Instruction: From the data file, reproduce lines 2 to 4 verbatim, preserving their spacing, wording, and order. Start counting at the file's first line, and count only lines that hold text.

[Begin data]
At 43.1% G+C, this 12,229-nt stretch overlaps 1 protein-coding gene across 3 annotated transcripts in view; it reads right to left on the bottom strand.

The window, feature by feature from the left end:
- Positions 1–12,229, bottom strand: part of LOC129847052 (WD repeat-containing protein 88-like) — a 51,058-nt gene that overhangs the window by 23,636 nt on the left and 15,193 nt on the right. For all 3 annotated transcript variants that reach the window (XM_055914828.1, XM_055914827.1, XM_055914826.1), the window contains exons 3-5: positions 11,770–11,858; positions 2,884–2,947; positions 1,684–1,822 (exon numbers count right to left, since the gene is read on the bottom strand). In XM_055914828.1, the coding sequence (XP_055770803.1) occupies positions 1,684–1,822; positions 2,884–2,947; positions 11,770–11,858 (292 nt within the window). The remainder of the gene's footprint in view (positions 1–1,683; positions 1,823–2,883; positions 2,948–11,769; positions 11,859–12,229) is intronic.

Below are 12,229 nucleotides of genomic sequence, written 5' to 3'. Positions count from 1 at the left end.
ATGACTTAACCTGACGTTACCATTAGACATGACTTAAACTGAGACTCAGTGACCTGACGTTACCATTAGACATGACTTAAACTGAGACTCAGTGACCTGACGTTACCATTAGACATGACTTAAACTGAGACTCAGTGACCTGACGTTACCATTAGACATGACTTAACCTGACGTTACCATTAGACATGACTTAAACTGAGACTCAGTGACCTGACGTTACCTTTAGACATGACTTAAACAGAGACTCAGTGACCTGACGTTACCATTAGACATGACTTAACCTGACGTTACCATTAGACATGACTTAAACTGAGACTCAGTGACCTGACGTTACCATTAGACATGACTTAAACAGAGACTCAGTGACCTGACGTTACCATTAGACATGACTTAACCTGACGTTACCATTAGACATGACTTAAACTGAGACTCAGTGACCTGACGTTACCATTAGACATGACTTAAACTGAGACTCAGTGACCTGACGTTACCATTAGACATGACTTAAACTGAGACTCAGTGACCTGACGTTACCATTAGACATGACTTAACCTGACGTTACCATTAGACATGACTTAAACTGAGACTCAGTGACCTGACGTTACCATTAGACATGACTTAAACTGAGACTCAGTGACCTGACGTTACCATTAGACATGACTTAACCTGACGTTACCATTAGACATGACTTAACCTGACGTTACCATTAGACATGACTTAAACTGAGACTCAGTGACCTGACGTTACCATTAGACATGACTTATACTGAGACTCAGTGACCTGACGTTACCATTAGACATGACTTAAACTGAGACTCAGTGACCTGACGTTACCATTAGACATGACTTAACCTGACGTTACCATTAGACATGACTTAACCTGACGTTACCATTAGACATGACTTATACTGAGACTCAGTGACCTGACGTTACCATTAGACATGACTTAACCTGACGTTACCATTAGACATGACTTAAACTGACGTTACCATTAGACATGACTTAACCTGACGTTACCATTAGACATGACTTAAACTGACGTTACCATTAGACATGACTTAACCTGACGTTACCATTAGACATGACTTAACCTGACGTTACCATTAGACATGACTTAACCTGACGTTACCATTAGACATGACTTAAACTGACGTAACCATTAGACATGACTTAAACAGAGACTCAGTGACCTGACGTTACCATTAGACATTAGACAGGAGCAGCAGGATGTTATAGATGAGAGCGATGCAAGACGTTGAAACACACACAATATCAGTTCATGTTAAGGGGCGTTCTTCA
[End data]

The window, feature by feature from the left end:
- Positions 1–12,229, bottom strand: part of LOC129847052 (WD repeat-containing protein 88-like) — a 51,058-nt gene that overhangs the window by 23,636 nt on the left and 15,193 nt on the right. For all 3 annotated transcript variants that reach the window (XM_055914828.1, XM_055914827.1, XM_055914826.1), the window contains exons 3-5: positions 11,770–11,858; positions 2,884–2,947; positions 1,684–1,822 (exon numbers count right to left, since the gene is read on the bottom strand). In XM_055914828.1, the coding sequence (XP_055770803.1) occupies positions 1,684–1,822; positions 2,884–2,947; positions 11,770–11,858 (292 nt within the window). The remainder of the gene's footprint in view (positions 1–1,683; positions 1,823–2,883; positions 2,948–11,769; positions 11,859–12,229) is intronic.

Below are 12,229 nucleotides of genomic sequence, written 5' to 3'. Positions count from 1 at the left end.